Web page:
Frank Rainone

Frank A. Rainone III

Saturday, December 31st, 1949 - Tuesday, January 12th, 2021
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Frank Anthony Rainone III, 71, passed away January 12, 2021 in Arlington.
Visitation: The family will receive friends from 6-8 p.m. Tuesday, January 26, 2021 at Wade Family Funeral Home, Arlington.
Graveside Service: 12 Noon Wednesday, January 27, 2021 at Parkdale Cemetery, Arlington.
Frank was born December 31, 1949 in Houston to Carl Frank Rainone and Cherry Ruth Harrison Rainone.
Frank Anthony Rainone III (1949 ~ 2021) or Frankie to all his friends and family, was born New Years Eve in Harris County, Houston Texas to Dr. Carl and Cherry Rainone, while dad Carl was attending the University of Texas Dental School there.
Raised in Arlington Texas, Frankie graduated from Arlington High School in 1968, then attended University of Texas Arlington and Tarrant County Jr. College. As a young man he boxed in the Golden Gloves and played Optimist Little League Baseball on the original founders’ team, The Mayfield Lumberjacks.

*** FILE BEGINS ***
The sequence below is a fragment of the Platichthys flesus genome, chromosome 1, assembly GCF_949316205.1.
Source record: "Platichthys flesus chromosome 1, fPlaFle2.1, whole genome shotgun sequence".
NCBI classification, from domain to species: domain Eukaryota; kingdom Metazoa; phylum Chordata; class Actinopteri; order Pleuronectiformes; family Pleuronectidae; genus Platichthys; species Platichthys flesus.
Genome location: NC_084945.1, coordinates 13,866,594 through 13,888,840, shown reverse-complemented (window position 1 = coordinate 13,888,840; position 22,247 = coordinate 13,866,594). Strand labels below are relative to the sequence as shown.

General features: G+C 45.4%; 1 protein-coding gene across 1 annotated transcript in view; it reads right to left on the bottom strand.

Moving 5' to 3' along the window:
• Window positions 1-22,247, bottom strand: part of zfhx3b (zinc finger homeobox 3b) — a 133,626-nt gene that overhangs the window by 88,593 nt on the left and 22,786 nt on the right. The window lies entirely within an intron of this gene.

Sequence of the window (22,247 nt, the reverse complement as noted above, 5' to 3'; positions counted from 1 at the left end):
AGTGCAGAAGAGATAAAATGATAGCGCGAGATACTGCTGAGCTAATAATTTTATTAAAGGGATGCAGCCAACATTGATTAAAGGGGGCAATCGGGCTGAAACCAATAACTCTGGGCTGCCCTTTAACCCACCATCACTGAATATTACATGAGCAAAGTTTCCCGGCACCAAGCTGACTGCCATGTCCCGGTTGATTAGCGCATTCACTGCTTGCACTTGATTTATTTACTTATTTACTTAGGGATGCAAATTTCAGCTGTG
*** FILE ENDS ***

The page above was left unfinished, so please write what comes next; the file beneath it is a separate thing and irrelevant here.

Moving to California after a huge Texas going away party in 1973 (in which the invitations were dropped from an airplane!), he enjoyed his work as a rock drummer and limo driver in the film business. His California experience’s deepened his love for all things Hollywood and was a life long fan of the movies and music.
Returning to Texas, Frankie continued to play drums professionally with a band in Dallas for many years as well as working in the family fine art business, selling paintings at the Rainone Gallery in Las Colinas on the canal. He was deeply involved with and loved music being friends with many musicians over the years including Les Dudek, Ed Cassidy and Johnny Winter among many others. He was very astute and knowledgable when it came to rock bands and movie people.